Danny: But no one is watching you, because everyone is looking at themselves.

Ivan: I call that the Zoom paradox.

Danny: But looking at yourself, perceiving the self, is more exhausting than being perceived by others.

Julia: My new book is called The Zoom Dilemma.

I'm trying to think of my most embarrassing video chat moment. It might be when our boss, at the beginning of our last meeting, said, "Julia, are you in a dungeon?"

Danny: Where were you?

Julia: I was in my parent's basement. So I said, "I'm in the dungeon of my youth."

Ivan: That should be your memoir, The Dungeon of My Youth.

Ivan: In the past, phone calls were fine. It's not only that Zoom is replacing in-person communication. It's starting to replace phone calls. As a reporter, obviously, talking in person is great, but most of us end up on the phone as the second-best thing. I find that the phone is better than Zoom for interviewing, personally. 

Danny: I would say, I do think that Zoom allows for good things. Like remote work, being able to move to wherever. I also think if you want to use Zoom for anything other than professional purposes, you're out of your mind. Why play games with friends on Zoom when you can play on Discord? Why have hangouts with friends on Zoom when you can FaceTime them, or Snapchat, or a million other things. I would never use Zoom for anything other than work.

Ivan: And when we say Zoom, we’re talking about all video chat communication tools, right? 

Julia: Zoom is a catchall phrase as far as I'm concerned. Zoom is Google, but no one’s using Bing.

I think Zoom did a good job of making itself more than just an office communication tool. People do Zoom hangouts. Like, you're not going to host your book club on Cisco Webex. You're just not.

Ivan: Oh god. I did do a few Zoom book clubs this year. It was fine.

Julia: I did too. I have some Grapes of Wrath and Anna Karenina backgrounds, actually. Here's the train that killed Anna Karenina.

Danny: You're here dunking on Zoom, when you have a million backgrounds prepared. 

Julia: My friends and I were Zoomy for a bit, but I think it really, just the fatigue set in. And now I can't think of anything worse than catching up with my friends on Zoom.

Ivan: I can.

Danny: Getting hit by a train, like Anna Karenina.

Ivan: Work Zoom is bad. Zoom with friends is worse. And the worst Zoom of all is with distant relatives that you only see once a year anyway.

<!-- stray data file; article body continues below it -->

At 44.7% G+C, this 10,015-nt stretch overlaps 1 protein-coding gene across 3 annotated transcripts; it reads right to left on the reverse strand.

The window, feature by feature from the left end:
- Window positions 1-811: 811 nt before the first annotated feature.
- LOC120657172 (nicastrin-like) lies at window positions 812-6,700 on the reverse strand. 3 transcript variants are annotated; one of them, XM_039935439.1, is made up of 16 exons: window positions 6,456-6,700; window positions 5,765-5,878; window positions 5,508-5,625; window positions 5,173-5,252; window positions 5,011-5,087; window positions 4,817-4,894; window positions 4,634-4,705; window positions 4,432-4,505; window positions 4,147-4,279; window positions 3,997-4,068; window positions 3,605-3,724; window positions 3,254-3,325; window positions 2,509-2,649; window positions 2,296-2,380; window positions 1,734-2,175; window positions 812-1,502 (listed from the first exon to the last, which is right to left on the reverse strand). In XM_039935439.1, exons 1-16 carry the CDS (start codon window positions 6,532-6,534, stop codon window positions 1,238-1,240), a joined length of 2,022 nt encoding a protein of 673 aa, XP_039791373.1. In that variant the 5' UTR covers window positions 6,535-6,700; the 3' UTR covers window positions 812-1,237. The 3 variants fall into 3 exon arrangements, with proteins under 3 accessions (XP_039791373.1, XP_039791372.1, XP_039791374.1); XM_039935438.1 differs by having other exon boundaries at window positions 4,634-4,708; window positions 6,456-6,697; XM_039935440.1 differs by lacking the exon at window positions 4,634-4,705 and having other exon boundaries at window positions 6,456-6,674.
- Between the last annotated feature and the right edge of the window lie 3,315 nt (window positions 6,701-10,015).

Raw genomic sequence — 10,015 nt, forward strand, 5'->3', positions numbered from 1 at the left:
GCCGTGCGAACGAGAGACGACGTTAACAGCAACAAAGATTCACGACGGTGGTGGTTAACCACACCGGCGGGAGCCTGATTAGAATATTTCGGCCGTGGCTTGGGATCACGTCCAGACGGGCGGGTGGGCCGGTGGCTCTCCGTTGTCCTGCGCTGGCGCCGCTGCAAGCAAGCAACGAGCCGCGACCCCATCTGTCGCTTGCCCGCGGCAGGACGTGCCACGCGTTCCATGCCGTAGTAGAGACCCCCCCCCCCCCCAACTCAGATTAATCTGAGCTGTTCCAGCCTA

I had an awful Zoom call with some relatives that I care about and love, of course, but I don't want to Zoom them. It was my stepmom's family in Dublin. The entire family in America had to stand awkwardly together like this for 20 minutes, like a moving postcard.

Julia: This sounds unbearable.

Julia: Should we have concluding statements?

Danny: I'll go first, I guess. Using Zoom sucks and  I would much rather do a video call via Slack. Anything that makes me have to go outside of Slack and my email to do work communications, I'm not a fan of. But clearly Zoom has been a big success, and now they're doing a Zoom app store. So who knows? Maybe they're trying to turn into a Slack, or something like that. I hate using it. I long to never use it again, but I suspect I'll be using it for the rest of my life. All that said, I think it allows for good things, like working remotely, people being able to work abroad.

Julia: I think that Zoom is fine but cameras should be optional. I think we should bring back calling, bring back the landline. We don't need to see each other, especially at this time. We're going through enough. We don't need to see each other's pathetic bedrooms and messy hair and sweatpants. It's not what we need. It doesn't help office communication or friendships. And that's my closing statement. 

Ivan: So as far as debates go, I find the best debates are when two people can respectfully disagree and learn about each other's opinions. It seems like everyone on planet Earth hates Zoom, except for maybe some Zoom employees. I don't know. Maybe they believe in their product.

Danny: But they must hate it. They must hate it. 

Ivan: I think that what you guys have said is really valid. And when Danny said that he's worried that he's going to be calling people on Zoom for the rest of his life, he might be right. And it's making me question a lot of things. But I think that overall we should bring back phones. We have them right here. They work the same way that they've always worked, you know? The phone aspect of the iPhone, it's the least important thing on here, as many people noted in 2007. But I think it's worth thinking about that again. Just call people. There's nothing wrong with calling people.

Danny: I will also say that I disagree with Ivan, that the best debate isn't one where people learn from each other. It's the one where I win. Also, that it feels wrong to look at people's rooms.


About the Data:

Thinknum tracks companies using the information they post online, jobs, social and web traffic, product sales, and app ratings, and creates data sets that measure factors like hiring, revenue, and foot traffic. Data sets may not be fully comprehensive (they only account for what is available on the web), but they can be used to gauge performance factors like staffing and sales.